100. Ram M, Singh V, Kumawat S, Kant V, Tandan SK, Kumar D. Bilirubin modulated cytokines, growth factors and angiogenesis to improve cutaneous wound healing process in diabetic rats. Int Immunopharmacol (2016) 30:137–49. doi: 10.1016/j.intimp.2015.11.037
102. Lopez-Lopez N, Gonzalez-Curiel I, Trevino-Santa Cruz MB, Rivas-Santiago B, Trujillo-Paez V, Enciso-Moreno JA, et al. Expression and vitamin d-mediated regulation of matrix metalloproteinases (MMPs) and tissue inhibitors of metalloproteinases (TIMPs) in healthy skin and in diabetic foot ulcers. Arch Dermatol Res (2014) 306(9):809–21. doi: 10.1007/s00403-014-1494-2
103. Kant V, Gopal A, Pathak NN, Kumar P, Tandan SK, Kumar D. Antioxidant and anti-inflammatory potential of curcumin accelerated the cutaneous wound healing in streptozotocin-induced diabetic rats. Int Immunopharmacol (2014) 20(2):322–30. doi: 10.1016/j.intimp.2014.03.009
104. Kant V, Kumar D, Prasad R, Gopal A, Pathak NN, Kumar P, et al. Combined effect of substance p and curcumin on cutaneous wound healing in diabetic rats. J Surg Res (2017) 212:130–45. doi: 10.1016/j.jss.2017.01.011
105. Lateef H, Stevens MJ, Varani J. All-trans-retinoic acid suppresses matrix metalloproteinase activity and increases collagen synthesis in diabetic human skin in organ culture. Am J Pathol (2004) 165(1):167–74. doi: 10.1016/S0002-9440(10)63285-3
106. Bitto A, Irrera N, Minutoli L, Calo M, Lo Cascio P, Caccia P, et al. Relaxin improves multiple markers of wound healing and ameliorates the disturbed healing pattern of genetically diabetic mice. Clin Sci (Lond) (2013) 125(12):575–85. doi: 10.1042/CS20130105
107. Wolak M, Staszewska T, Juszczak M, Galdyszynska M, Bojanowska E. Anti-inflammatory and pro-healing impacts of exendin-4 treatment in zucker diabetic rats: Effects on skin wound fibroblasts. Eur J Pharmacol (2019) 842:262–9. doi: 10.1016/j.ejphar.2018.10.053
108. Chen YC, Ho CC, Yi CH, Liu XZ, Cheng TT, Lam CF. Exendin-4, a glucagon-like peptide-1 analogue accelerates healing of chronic gastric ulcer in diabetic rats. PloS One (2017) 12(11):e0187434. doi: 10.1371/journal.pone.0187434
109. Nocentini A, Bonardi A, Pratesi S, Gratteri P, Dani C, Supuran CT. Pharmaceutical strategies for preventing toxicity and promoting antioxidant and anti-inflammatory actions of bilirubin. J Enzyme Inhib Med Chem (2022) 37(1):487–501. doi: 10.1080/14756366.2021.2020773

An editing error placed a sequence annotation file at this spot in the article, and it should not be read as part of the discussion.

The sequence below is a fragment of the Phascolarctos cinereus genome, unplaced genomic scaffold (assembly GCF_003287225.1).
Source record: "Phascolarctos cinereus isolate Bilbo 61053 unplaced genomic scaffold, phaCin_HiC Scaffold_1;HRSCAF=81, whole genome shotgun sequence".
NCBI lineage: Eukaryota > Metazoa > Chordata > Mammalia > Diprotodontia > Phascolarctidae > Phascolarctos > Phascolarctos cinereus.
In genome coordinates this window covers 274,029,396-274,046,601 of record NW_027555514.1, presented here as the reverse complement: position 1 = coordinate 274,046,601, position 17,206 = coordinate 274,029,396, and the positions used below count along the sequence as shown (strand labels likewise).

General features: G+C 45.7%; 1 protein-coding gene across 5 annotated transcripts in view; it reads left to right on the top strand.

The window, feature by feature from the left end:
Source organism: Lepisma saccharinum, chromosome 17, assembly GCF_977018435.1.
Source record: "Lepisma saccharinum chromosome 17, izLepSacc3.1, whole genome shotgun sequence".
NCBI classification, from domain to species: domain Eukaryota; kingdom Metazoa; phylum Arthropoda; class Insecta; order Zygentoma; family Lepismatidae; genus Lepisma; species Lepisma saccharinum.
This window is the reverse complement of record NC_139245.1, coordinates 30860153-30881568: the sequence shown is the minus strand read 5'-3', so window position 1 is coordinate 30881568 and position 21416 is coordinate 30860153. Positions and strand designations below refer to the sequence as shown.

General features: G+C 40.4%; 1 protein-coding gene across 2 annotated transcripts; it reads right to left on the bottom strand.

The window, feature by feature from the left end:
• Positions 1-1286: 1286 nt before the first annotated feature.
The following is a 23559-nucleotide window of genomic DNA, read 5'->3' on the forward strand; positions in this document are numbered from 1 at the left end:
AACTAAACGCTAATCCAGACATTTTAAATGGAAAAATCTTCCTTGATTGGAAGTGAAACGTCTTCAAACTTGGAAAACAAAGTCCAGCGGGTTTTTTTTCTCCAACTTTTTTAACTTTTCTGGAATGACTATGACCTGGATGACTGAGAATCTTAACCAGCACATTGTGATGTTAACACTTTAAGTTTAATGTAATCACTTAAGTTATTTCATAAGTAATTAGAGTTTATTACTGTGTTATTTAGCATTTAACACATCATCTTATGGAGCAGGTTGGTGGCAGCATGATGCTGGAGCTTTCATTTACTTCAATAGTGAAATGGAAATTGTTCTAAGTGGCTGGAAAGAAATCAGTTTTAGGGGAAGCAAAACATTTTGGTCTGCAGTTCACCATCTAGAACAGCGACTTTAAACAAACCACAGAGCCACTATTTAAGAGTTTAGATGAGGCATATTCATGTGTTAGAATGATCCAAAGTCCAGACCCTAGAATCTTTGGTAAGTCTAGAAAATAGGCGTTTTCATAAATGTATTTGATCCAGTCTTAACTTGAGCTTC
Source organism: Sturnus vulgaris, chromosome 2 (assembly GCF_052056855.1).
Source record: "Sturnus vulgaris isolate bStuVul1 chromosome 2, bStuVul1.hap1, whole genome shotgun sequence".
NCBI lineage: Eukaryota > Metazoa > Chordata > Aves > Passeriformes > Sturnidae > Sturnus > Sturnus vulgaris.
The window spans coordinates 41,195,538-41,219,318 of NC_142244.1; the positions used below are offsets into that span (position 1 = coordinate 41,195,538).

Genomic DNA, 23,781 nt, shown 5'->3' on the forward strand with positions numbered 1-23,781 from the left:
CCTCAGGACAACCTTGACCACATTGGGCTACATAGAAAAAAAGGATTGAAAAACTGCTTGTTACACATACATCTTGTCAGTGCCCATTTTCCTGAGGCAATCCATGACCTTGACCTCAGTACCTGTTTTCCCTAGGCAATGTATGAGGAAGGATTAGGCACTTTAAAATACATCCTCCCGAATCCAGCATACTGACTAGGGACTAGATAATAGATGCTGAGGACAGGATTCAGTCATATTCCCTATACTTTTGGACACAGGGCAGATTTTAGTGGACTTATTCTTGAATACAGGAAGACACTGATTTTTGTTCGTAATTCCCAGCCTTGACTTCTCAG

110. Janousek J, Pilarova V, Macakova K, Nomura A, Veiga-Matos J, Silva DDD, et al. Vitamin d: sources, physiological role, biokinetics, deficiency, therapeutic use, toxicity, and overview of analytical methods for detection of vitamin d and its metabolites. Crit Rev Clin Lab Sci (2022) 59(8):517–54. doi: 10.1080/10408363.2022.2070595
Keywords: matrix metalloproteases, diabetic wound healing, natural products, chronic inflammation, clinical research studies
Citation: Chen J, Qin S, Liu S, Zhong K, Jing Y, Wu X, Peng F, Li D and Peng C (2023) Targeting matrix metalloproteases in diabetic wound healing. Front. Immunol. 14:1089001. doi: 10.3389/fimmu.2023.1089001
Received: 03 November 2022; Accepted: 06 February 2023;
Published: 17 February 2023.
Edited by:Hanne Frøkiær, University of Copenhagen, Denmark
Reviewed by:Xichun Pan, Army Medical University, China
Ermelindo C. Leal, University of Coimbra, Portugal
Copyright © 2023 Chen, Qin, Liu, Zhong, Jing, Wu, Peng, Li and Peng. This is an open-access article distributed under the terms of the Creative Commons Attribution License (CC BY). The use, distribution or reproduction in other forums is permitted, provided the original author(s) and the copyright owner(s) are credited and that the original publication in this journal is cited, in accordance with accepted academic practice. No use, distribution or reproduction is permitted which does not comply with these terms.